November 8, 2009
the sign of the cross. At once you will have indulgence for all the sins which
you confess with a contrite heart. It does not cost you much to buy, and if you
wear it with humility, you will find that it is the Kingdom of Heaven.”
In this inspiring sermon Saint Bernard exhorted young men to join the Knights
Templar, a monastic military order formed at the end of the First Crusade to
protect Christian pilgrims on route to the Holy Land. These knights have
recently been in the news because of the popular book, The De Vinci Code, a
mystery involving the bloodline of Jesus, the Knights, and the Holy Grail.
For an idealistic younger son unable to claim an inheritance because of the rule
of primogeniture this was a prestigious and altruistic way of life. (This rule
required that the family’s land would be left to the eldest son.) Chastity
seemed a small price to pay to join this Order, founded in 1118 by Hugh de
Payens and eight companions from Champagne and Provence.
The first Crusade began when Alexius Comnenus, Emperor of Byzantium, wrote to
Pope Urban III requesting help to repel the Turks from the Eastern part of his
Empire. The Pope seized this opportunity to save the Holy Land from the Moslems
and men flocked to fight for Jerusalem. After three difficult years the
Crusaders gained control of Jerusalem.
Pilgrims could at last travel to the land where their Savior was born, but both
the land routes and the sea ways were very dangerous. The route through
Constantinople, Nicea and Antioch was beset by bands of highway robbers and the
sea routes were roamed by pirates eager to take possession of ships and capture
Originally called The Poor Knights of Christ, the Templars at first escorted
pilgrims from Jerusalem to the banks of the Jordan, living on the alms they
received. Later they protected the route from the Mediterranean Coast to
Jerusalem, providing safe escorts for Christian pilgrims. They had no habit or
Ascent to Power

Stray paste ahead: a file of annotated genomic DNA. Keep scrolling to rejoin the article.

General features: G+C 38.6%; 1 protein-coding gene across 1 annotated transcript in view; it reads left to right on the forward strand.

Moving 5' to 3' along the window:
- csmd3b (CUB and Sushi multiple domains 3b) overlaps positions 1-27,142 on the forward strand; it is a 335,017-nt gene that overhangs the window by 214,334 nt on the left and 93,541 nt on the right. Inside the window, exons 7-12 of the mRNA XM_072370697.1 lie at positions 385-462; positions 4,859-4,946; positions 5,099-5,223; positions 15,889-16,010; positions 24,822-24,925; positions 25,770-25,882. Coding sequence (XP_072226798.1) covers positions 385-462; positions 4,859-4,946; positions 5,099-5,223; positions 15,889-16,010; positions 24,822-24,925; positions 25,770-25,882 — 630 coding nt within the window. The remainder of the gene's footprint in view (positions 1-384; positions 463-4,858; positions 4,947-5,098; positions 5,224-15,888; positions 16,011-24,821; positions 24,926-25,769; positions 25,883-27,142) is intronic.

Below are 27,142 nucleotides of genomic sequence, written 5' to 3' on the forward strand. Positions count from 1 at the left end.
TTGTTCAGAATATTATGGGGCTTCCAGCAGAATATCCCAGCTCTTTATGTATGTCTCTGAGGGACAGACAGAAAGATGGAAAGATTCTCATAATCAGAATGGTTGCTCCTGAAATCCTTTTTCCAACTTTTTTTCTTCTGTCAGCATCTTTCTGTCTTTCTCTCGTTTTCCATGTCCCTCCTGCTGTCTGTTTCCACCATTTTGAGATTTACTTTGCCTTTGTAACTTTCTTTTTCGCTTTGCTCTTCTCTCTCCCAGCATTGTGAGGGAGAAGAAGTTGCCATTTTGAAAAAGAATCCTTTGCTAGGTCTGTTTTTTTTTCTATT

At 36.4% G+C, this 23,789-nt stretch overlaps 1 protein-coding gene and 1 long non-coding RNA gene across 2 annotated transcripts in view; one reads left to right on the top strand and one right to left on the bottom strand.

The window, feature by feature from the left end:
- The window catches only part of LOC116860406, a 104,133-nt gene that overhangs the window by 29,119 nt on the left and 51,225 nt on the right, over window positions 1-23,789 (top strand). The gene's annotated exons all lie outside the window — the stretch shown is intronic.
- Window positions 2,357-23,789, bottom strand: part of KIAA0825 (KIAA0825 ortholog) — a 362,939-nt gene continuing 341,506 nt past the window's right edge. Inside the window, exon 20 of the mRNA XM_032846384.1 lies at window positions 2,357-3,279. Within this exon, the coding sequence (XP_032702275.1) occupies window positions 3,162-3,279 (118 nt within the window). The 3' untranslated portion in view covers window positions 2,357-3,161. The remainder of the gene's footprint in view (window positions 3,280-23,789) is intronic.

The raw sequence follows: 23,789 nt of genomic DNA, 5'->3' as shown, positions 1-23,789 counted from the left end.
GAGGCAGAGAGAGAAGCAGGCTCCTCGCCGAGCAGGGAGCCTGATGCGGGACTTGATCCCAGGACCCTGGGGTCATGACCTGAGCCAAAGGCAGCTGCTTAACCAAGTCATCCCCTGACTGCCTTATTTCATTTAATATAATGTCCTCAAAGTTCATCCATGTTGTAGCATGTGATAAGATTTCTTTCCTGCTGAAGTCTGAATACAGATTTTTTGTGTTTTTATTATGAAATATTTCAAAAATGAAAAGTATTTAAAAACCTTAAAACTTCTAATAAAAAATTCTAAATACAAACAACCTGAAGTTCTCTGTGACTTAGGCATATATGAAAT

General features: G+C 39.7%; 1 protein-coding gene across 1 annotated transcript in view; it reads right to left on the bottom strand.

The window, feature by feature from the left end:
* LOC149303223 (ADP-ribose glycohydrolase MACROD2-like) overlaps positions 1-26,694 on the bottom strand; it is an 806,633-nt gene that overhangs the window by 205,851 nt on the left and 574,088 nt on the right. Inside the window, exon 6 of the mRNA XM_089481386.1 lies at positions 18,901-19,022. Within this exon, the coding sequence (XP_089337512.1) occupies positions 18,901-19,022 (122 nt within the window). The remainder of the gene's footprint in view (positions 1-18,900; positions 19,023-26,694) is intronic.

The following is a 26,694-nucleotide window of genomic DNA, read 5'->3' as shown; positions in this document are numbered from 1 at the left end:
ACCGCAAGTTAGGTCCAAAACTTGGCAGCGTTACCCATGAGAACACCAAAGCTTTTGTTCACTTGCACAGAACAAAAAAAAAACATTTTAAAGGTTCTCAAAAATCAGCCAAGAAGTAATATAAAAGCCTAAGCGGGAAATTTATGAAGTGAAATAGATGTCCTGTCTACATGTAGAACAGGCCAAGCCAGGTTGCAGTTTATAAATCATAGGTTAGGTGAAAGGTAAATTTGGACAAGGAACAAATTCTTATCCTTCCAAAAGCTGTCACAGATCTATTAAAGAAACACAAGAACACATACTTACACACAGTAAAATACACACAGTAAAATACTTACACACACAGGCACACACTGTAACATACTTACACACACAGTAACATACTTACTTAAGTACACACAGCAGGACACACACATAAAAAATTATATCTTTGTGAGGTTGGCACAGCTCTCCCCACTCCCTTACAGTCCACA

In 1128 the luck of the 'Warrior Monks" as they were nicknamed changed. St.
Bernard of Clairvaux, called the Second Pope, and the chief spokesman of
Christendom at that time, gained the Pope's backing for these knights with whom
he was greatly impressed. "First of all, there is discipline and unqualified
obedience...they live in a community, soberly and in joy, without wife and
children...Never overdressed, they bathe rarely, and are dirty and hirsute,
tanned by the coat of mail and the sun." he said. (They don't sound too
attractive - not my idea of 'knights in shining amour'!) The Rule of Saint
Benedict was approved and they now had a habit - a white mantle emblazoned with
a red cross.
The Knights were now immune from all authority except the Pope's and exempt from
taxes and even tithes. They also gained great wealth from the possessions of new
recruits who had to sign their worldly goods to the Order, donations flooding
in, and the ownership of land which included much of London and grand temples in
Paris and Jerusalem. There are still remarkable ruins of castles built by the
Knights in the Holy Land. In 1307 they even bought Yorkshire for the very cheap
price of 1300 pounds and for a time they owned Cyprus. The Knights virtually
getting around the rule against usury, and lending money to monarchs and
merchants. The clergy of the Holy Land disliked the Knight's privileges and
power because the revenue of their churches had been diminished, as the Knight's
The Knights were considered brave soldiers, the scourge of the Moslems, and
fought alongside King Richard the First and other famous monarchs. Their courage
in dying for their religion unfortunately led to a large decimation of their
numbers. If they were taken prisoner they refused to deny Christ, and many died
martyrs. Almost 20,000 may have died in the wars.
In 1314 Philip the Fair (perhaps that should be unfair?) annoyed by the Knight's
influence and power, and needing money for his war against England, decided to
destroy the Knights. The secret initiation ceremonies and meetings of the
Templars gave him the means to do this. Gaining the Pope's support, he charged
them with heresy, accusing them of blasphemy and homosexuality among other
things, so that he could seize their money and assets. Many confessed under
dreadful tortures and most were burnt at the stake.
The last Grand Master, Jacques de Molay, was burned at the stake, before the
gates of the palace. According to legend de Molay cursed King Philip and Pope
Clement as he burned saying that both men would join him within a year. Clement
died one month later and Philip IV seven months after Clement.